Lethbridge's Enmax Centre shoots for a better user experience while the game goes on
Built for the 1975 Canada Winter Games and home to the Lethbridge Hurricanes, the Enmax Centre is a much-loved facility that's hosted countless events in the last 36 years.
That said, the arena has aged and times have changed. In a bid to develop new revenue streams and to create a better user experience, the City of Lethbridge is giving the facility a $33.7-million makeover-without taking a timeout.
"The regular seats remain the same, and the ice surface area stays the same," says Kim Gallucci, general manager at the Enmax Centre. "Everything else is changing. It will have a totally different look and feel."
The exterior is getting a fresh, modern look, the concourse will be wider and visitors will enjoy open-concept concessions, renovated washrooms and luxury box suites.
Actually, the price tag is a bargain compared to the alternative. Demolishing the old arena and building a multi-purpose entertainment centre of the same calibre from scratch would have cost about $100 million. The expansion and renovation is being done in two phases so that the facility can stay operational. Phase I, which wrapped up in October 2010, involved the construction of new entrances at the northeastern and northwestern corners of the building. In phase II, a new north-centre portion is being created to house administration and the Lethbridge Hurricanes' office.
"From our operations side, it's really good for us, because we've eliminated some of the problems we had," Gallucci says. Congestion in the walkway around the centre is one example. To remedy the problem, concessions, which are all new, have been pushed back 20 feet. With the concessions themselves now equipped with kitchens, people will have fresh, hot food and enough elbow room to get to their seats without spilling a drop.
To give news media a better vantage point and to make room for two new box suites, the media box has been moved to hang from the roof. The steel ceiling and hang points-points that bear the weight of the media box as well as the new video scoreboard and equipment that may be brought in for shows-have been upgraded with additional steel bracing so that they can take heavier loads.
Able to comfortably host 30 positions, the media box will be equipped with the latest technology, becoming the nerve centre of the building.
There will be 24 box suites after the renovation; currently, there are eight. Two styles of suites will be available: an in-bowl suite that is open-concept and gets people close to the action, and others with glass fronts, new millwork and carpeting, and the ability to comfortably accommodate 12 people. A 225-seat lounge and kitchen will be added on the second level.
"Now we can get into totally new areas, because we will have full catering services," Gallucci says. "We can hold tradeshows, do different types of entertainment shows, and hold meetings and banquets in our lounge and on our main floor. That not only services Lethbridge and Alberta better, but it provides us with new revenue streams."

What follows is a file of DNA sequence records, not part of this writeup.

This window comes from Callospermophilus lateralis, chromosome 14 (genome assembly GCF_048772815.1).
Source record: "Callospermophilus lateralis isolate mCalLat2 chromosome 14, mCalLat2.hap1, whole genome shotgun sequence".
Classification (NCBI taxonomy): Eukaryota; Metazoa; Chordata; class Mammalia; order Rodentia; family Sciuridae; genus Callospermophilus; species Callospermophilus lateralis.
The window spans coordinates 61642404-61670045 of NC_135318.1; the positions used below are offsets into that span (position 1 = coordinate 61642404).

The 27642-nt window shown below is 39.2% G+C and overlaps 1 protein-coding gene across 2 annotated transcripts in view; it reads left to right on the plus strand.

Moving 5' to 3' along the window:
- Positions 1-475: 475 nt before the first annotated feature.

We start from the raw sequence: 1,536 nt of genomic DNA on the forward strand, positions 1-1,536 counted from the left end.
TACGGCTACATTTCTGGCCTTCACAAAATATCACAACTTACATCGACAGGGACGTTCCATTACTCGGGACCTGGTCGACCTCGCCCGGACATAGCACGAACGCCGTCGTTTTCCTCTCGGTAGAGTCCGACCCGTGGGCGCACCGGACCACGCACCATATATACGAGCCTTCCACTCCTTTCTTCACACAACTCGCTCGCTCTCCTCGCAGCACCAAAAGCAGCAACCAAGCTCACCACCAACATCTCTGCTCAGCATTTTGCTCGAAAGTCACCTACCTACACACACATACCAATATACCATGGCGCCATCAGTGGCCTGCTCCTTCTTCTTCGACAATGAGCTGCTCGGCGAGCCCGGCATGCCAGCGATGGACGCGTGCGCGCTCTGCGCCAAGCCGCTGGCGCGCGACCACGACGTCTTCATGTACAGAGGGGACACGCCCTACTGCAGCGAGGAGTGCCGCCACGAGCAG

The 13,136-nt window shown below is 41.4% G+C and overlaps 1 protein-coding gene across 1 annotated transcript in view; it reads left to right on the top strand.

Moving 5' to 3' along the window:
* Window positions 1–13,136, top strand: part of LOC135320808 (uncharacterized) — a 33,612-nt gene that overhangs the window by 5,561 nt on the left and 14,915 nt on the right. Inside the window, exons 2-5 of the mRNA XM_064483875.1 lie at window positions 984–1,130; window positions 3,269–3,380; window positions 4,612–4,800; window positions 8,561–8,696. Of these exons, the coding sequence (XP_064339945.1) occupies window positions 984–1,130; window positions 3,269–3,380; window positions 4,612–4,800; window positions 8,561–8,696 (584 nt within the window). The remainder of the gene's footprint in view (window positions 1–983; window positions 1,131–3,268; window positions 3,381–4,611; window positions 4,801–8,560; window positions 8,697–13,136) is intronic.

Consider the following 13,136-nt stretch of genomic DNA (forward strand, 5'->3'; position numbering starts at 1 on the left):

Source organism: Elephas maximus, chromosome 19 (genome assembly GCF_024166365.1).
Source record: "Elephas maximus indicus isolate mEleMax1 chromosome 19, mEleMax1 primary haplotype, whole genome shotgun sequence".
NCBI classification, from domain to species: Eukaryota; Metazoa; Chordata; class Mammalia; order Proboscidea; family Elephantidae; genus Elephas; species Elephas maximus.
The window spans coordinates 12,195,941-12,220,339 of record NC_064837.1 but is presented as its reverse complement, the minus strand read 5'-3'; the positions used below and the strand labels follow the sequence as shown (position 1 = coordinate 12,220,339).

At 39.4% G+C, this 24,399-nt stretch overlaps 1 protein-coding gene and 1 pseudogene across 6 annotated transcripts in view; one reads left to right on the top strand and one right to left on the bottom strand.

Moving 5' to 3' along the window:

An interesting feature is the creation of standing viewing stations for those who like to stay on their feet during events.
"Before, people would stand at the railings and watch," Gallucci says. "They buy seats, but they don't feel like sitting."
The addition of a small wall with a counter and a backsplash running along the concourse will make standing more enjoyable. Hooks under the counter will hold coats, and footrests will be installed in each standing viewing station so people can take the weight off every so often. Spots will be numbered and can be reserved.
Perhaps the most important users of the Enmax Centre are the Hurricanes themselves, and they haven't been forgotten. The team is getting new offices, bigger dressing rooms, a new weight room, a video room and a lounge.
"This is now state-of-the-art," Gallucci says. "The lounge is a great addition for them. They can meet their guests in their own private lounge and then go back to their own dressing room area."
SAFE AND SECURE
Working in an operating arena has been challenging for everyone involved.
"The biggest challenges have been the phasing as well as the protection of the public," says Jason Shaughnessy, project manager with general contractor Ward Bros. Construction Ltd.
The building exterior has been under construction longer than it would have been if all the work could have been done all at once, so Ward Bros. has had to ensure that exterior hoarding is completely weathertight to protect the facility and occupants.
Hoarding inside the building has played a key role in ensuring the safety of hockey fans as well. Construction areas are completely separated from public areas and signage is used to keep patrons away from spaces that are under renovation.
Safety is also achieved by adjusting schedules.
"On event days, we tend to shut down a bit earlier to give the Enmax staff time to do what they need to do and give our staff time to search the public areas to make sure no construction materials have been left out," Shaughnessy says.
Still, the project isn't expected to go into overtime. The new Enmax Centre should be complete next spring.